The overall component architecture was drawn up to identify functional and non-functional needs for the EcoCloud. Further, the cloud-enabled architecture was also developed to identify OpenStack cloud services that would be used and required in the implementation.

As part of the implementation of phase 1, we have decided to develop three managed platforms with open data platform. Figure 1 shows components of EcoCloud under development. We explain each of the components, and its functionality.

Figure 1: components of the phase 1 implementation of EcoCloud


EcoCloud will have three main components: user management, data storage and managed compute platforms. Users management is an essential part of a system with users need to register and login using Australian Access Federation (AAF) or Google account. User information will be stored in LDAP to create user accounts to access virtual desktop platform and file sync applications.

In the first phase, as a data platform, EcoCloud will offer EcoDrive and EcoStore. The EcoDrive will act as a user defined storage platform with sync functionality to bring their own data and access them from EcoCloud compute resource and analysis platform. A user should be able to write to an EcoDrive and able to access data from different EcoCloud analysis platforms. Users should be able to sync EcoDrive to their local desktop but size of an individual datasets that will be synced will be restricted to less than 500 MB to minimise large data copying. The EcoStore is a managed data store to host large-scale reference data. Typically, these datasets are continental scale and are ready for reuse. The EcoStore is primarily a managed storage to host reference quality controlled datasets that are available for use by the user community. The EcoStore don’t offer sync functionality to minimise large file copying. Instead, all the datasets will be accessible from managed platform. The OpenStack Swift storage will be used to implement EcoStore.

Managed platforms consist of RStudio Server, Jupyter Hub and virtual desktop. EcoCloud offers managed RStudio Server and Jupyter Hub as a managed service accessible from a web browser. These managed services will run as a container in kubernetes cluster orchestration system. A CoESRA virtual desktop environment will also be part of the platform [2]. All virtual desktops will include applications RStudio, Canopy, QGIS, Panoply, Kepler, KNIME, OpenRefine and options to sync user’s Dropbox drive.  All the managed application platforms could access EcoDrive and EcoCloud to enable data analysis and application development.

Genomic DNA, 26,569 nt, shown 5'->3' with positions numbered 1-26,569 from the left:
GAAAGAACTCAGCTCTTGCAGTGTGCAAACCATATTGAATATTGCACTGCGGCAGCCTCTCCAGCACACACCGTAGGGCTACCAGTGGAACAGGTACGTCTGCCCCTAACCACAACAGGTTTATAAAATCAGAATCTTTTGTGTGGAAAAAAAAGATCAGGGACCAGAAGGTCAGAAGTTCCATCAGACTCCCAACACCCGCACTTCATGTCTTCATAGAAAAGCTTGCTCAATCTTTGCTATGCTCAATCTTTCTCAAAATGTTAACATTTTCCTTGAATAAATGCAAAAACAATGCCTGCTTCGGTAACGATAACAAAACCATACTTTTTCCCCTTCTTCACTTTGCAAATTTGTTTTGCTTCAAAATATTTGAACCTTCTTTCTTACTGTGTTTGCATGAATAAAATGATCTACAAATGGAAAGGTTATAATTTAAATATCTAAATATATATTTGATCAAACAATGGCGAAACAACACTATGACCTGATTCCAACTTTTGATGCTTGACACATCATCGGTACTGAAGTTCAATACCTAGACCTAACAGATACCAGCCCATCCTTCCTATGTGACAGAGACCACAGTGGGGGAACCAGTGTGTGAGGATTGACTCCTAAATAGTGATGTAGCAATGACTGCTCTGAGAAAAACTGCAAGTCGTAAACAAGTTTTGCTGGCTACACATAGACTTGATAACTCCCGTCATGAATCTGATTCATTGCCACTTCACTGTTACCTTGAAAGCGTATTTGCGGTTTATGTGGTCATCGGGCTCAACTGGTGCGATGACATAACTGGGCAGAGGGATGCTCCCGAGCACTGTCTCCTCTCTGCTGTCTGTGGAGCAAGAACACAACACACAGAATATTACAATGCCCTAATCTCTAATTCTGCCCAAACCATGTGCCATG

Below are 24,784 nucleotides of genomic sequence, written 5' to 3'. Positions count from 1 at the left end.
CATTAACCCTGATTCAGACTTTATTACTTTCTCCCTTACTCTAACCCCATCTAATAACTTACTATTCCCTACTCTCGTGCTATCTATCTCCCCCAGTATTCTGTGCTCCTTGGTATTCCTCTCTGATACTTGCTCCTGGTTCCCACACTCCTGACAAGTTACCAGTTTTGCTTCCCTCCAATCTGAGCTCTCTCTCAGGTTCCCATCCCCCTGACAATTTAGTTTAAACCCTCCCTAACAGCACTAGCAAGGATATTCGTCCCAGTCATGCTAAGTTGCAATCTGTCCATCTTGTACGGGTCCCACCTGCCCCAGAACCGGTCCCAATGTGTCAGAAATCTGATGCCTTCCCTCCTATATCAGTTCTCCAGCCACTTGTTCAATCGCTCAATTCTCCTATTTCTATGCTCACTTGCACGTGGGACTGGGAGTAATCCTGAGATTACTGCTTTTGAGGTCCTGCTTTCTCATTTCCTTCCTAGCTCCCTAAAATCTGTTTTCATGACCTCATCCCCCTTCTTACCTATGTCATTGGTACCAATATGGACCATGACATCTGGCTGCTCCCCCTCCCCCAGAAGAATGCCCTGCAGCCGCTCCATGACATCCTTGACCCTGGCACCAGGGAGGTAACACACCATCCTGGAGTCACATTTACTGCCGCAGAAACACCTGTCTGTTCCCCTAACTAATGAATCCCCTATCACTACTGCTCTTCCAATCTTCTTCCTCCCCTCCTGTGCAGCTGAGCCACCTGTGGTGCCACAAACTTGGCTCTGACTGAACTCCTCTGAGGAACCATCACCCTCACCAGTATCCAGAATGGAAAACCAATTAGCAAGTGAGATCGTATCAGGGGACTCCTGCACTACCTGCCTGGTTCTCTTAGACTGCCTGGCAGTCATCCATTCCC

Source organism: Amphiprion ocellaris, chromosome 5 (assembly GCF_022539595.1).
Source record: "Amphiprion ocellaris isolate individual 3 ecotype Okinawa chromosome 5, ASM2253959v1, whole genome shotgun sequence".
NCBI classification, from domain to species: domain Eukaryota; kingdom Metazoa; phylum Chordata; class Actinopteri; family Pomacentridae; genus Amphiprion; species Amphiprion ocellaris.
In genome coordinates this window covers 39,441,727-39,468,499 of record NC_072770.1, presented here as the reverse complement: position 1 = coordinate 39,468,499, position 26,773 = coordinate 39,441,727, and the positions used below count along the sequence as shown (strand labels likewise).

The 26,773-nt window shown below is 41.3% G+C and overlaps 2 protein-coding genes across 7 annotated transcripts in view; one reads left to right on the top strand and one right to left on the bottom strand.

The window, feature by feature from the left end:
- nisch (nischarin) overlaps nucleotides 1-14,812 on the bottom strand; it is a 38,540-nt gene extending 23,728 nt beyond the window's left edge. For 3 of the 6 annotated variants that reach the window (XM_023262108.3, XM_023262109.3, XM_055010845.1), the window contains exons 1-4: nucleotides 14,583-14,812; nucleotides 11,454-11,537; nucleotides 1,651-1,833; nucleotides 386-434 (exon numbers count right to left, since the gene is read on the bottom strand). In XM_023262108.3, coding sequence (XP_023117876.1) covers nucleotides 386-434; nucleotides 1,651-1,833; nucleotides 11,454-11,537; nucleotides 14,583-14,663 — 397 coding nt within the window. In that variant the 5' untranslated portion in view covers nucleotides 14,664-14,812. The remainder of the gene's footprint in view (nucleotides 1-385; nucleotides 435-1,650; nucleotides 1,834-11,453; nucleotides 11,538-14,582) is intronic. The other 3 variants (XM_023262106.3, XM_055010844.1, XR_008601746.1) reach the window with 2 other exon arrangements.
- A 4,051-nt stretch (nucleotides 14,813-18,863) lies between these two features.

User support in eResearch is important to bring e-infrastructure closer to the domain research community. EcoCloud will have a dedicated online support system which includes sharing online tutorials, ehelpdesk to disseminate system expertise and helping users to accomplish their research by addressing problems arising in their eResearch needs.


  1. National Ocean service. Available from: http://oceanservice.noaa.gov/facts/ecosci.html, accessed 28 June 2017.
  2. Guru, S.M., C.I. Hanigan, H.A. Nguyen, E. Burns, J. Stein, W. Blanchard, D. B. Lindenmayer, and T. Clancy, “Development of a cloud-based platform for reproducible science: the case study of IUCN Red List of Ecosystems Assessment” Ecological Informatics, Vol. 36. 2016.



Siddeswara Guru is a Data Science Director for the Terrestrial Ecosystem Research Network (TERN). He initiates, coordinates and manages ecological data, e-infrastructure and synthesis projects apart from overseeing the data and information management activities across TERN.

Dr Hoylen Sue is a data specialist at the Queensland Cyber Infrastructure Foundation (QCIF). He has experience in research and development in the areas of data management, metadata, distributed systems and cloud computing.